After making sure that you are eligible for an expunction, you must collect the necessary paperwork. Depending on the state, you can be required to gather the following data: the date of your arrest, type of crime you were convicted, the original indictment… Even though it is not necessary to hire an attorney, you might consider hiring one. A qualified attorney can make this process much easier for you. An attorney can help you collect the necessary paperwork, file a petition to the court, and answer any questions you might have regarding this process. Professionals like recordpurge.com can help you in this process.

4. File your petition with the court

Having collected all the paperwork and having filled all the forms, the next step is to file a petition with the court. The court will then investigate your criminal history and decide whether you are eligible for expunction. As we have already mentioned, the court will take various factors into consideration, such as the type of crime, when the crime was committed, if you have previously been charged with a crime, etc. The court might also decide whether you should go to a hearing. Usually, if there are no objections against your appeal, the court will grant your expungement without a hearing.

5. Go to a hearing

Even though it is not always the case that the court asks of you to go to a hearing, sometimes it can happen. Mandatory or not, you should attend the hearing. Make sure you arrive at the court in time and bring the paperwork. The judge may ask you some questions which can help him decide whether to grant or deny you the expungement.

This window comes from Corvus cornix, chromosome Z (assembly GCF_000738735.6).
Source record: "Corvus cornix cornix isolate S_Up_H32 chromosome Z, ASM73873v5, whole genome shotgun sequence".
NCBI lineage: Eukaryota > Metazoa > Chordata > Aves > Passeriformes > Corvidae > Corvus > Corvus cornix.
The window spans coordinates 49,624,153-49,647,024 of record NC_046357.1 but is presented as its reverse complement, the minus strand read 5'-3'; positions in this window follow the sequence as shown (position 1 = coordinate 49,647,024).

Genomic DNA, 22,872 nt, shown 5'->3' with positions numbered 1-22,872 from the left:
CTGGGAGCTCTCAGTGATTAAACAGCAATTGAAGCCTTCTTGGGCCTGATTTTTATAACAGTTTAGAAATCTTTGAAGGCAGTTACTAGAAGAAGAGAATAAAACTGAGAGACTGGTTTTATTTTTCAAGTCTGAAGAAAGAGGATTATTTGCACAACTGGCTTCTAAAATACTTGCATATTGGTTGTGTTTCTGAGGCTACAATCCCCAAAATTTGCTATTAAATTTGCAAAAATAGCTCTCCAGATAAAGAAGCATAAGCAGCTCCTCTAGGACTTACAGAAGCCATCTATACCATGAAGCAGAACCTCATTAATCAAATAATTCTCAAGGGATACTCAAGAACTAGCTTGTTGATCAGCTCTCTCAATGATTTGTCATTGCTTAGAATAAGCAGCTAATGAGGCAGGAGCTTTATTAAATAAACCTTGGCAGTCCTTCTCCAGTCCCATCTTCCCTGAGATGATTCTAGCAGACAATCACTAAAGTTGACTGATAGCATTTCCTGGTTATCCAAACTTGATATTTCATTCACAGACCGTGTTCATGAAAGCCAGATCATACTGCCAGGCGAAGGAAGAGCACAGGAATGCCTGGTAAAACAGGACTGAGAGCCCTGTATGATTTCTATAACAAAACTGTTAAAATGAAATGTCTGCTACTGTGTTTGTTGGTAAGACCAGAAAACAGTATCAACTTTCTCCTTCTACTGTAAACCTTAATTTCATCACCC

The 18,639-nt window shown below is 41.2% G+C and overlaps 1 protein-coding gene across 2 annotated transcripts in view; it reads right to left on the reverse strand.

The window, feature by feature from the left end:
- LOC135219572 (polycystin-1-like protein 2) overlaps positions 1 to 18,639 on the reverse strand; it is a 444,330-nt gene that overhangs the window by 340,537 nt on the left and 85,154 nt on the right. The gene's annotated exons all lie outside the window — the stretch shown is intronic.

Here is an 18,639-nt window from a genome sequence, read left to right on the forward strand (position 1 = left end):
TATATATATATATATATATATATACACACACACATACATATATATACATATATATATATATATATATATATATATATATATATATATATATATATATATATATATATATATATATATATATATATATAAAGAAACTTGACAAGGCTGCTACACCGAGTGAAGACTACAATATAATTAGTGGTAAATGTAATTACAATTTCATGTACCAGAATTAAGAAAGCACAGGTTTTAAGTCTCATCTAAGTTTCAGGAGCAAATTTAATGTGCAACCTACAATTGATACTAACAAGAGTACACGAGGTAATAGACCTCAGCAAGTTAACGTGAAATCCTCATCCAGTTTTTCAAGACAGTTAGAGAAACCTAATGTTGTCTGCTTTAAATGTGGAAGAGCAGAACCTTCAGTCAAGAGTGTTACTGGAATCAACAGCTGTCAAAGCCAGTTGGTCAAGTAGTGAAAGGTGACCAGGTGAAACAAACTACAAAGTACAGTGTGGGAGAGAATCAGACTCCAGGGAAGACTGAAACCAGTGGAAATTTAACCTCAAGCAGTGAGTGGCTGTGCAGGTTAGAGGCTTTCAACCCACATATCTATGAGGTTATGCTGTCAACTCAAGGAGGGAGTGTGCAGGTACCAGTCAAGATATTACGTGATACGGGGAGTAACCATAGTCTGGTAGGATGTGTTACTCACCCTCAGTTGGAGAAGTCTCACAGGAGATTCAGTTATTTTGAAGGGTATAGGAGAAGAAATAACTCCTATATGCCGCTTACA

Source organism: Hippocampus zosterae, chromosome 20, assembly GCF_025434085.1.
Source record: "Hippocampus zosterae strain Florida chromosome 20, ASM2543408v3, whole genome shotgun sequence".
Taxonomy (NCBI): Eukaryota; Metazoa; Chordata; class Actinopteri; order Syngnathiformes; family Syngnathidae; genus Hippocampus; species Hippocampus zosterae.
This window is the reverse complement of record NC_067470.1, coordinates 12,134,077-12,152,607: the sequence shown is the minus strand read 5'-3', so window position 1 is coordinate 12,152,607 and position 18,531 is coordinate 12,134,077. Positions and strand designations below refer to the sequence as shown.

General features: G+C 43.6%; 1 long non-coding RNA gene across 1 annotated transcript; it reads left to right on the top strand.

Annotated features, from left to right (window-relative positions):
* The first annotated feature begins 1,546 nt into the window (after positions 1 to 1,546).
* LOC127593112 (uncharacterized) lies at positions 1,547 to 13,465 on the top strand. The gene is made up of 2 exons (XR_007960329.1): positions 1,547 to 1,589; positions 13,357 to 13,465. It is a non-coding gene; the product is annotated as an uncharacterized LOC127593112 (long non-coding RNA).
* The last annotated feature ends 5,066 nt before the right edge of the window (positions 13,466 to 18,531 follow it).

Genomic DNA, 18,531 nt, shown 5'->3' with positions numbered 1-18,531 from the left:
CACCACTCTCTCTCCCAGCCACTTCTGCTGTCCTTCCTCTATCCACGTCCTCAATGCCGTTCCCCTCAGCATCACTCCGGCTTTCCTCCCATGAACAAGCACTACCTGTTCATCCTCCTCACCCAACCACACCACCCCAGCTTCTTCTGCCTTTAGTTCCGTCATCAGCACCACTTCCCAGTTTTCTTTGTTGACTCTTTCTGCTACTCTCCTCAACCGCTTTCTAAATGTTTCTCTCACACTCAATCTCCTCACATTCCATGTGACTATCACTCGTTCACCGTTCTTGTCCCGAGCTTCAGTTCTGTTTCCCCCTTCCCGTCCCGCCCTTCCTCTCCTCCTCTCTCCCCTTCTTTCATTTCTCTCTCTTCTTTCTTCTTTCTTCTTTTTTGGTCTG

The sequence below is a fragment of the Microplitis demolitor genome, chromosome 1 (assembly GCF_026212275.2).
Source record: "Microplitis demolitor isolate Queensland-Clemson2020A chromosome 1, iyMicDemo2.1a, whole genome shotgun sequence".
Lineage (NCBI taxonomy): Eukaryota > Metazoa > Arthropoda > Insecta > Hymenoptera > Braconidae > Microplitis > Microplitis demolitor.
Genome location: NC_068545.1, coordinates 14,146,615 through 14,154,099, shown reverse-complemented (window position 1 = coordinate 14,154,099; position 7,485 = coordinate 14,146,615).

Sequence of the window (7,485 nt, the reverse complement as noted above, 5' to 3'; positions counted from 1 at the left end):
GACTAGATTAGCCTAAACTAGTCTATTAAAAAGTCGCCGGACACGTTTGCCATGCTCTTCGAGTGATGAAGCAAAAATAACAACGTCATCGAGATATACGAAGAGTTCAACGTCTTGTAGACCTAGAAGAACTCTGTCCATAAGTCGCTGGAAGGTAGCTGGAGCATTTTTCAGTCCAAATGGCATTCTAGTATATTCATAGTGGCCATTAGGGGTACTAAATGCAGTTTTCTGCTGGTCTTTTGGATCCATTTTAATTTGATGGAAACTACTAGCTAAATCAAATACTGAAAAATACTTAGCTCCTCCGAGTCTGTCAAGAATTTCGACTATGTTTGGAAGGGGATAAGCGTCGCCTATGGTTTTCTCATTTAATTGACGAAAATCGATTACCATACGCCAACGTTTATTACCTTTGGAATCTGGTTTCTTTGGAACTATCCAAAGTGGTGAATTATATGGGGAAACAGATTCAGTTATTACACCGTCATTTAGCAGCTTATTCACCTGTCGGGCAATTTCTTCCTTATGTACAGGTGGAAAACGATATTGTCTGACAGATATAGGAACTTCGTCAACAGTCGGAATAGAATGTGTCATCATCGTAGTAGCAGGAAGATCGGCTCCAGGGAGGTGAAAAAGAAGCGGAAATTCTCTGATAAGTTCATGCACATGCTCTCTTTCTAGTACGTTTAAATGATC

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6. File the signed order with the court clerk

After receiving the Expungement Order, you must send it to the Attorney General, the Superintendent of State Police, and the county prosecutor. Consult your lawyer for more information since not every case is identical. Also, keep all the emails you have sent and receipts as proof that you have sent them.

7. Check whether your police record is erased

If you want to make sure that your criminal record is truly erased, there is a simple way of doing that. Conducting an online search can show whether your record has been erased. Cleared police records cannot be found by searching on the Internet. However, you should know that if a police officer asks you if you have a record, you must tell him that your record has been cleared and of what crime you have been convicted.

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As you can realize after reading this article, it is not impossible for you to erase a criminal record. What is more, with the right attorney and thorough research you can do it in just a few easy steps. Be patient and surely you will manage to do it. There is no reason why some minor mistakes from the past should influence your further life. We all make mistakes and no one should be discriminated against because of some slips. By clearing or sealing your police record you can have a fresh start and be able to find a good job, decent place to live, and many more things which are much harder for people with a criminal history.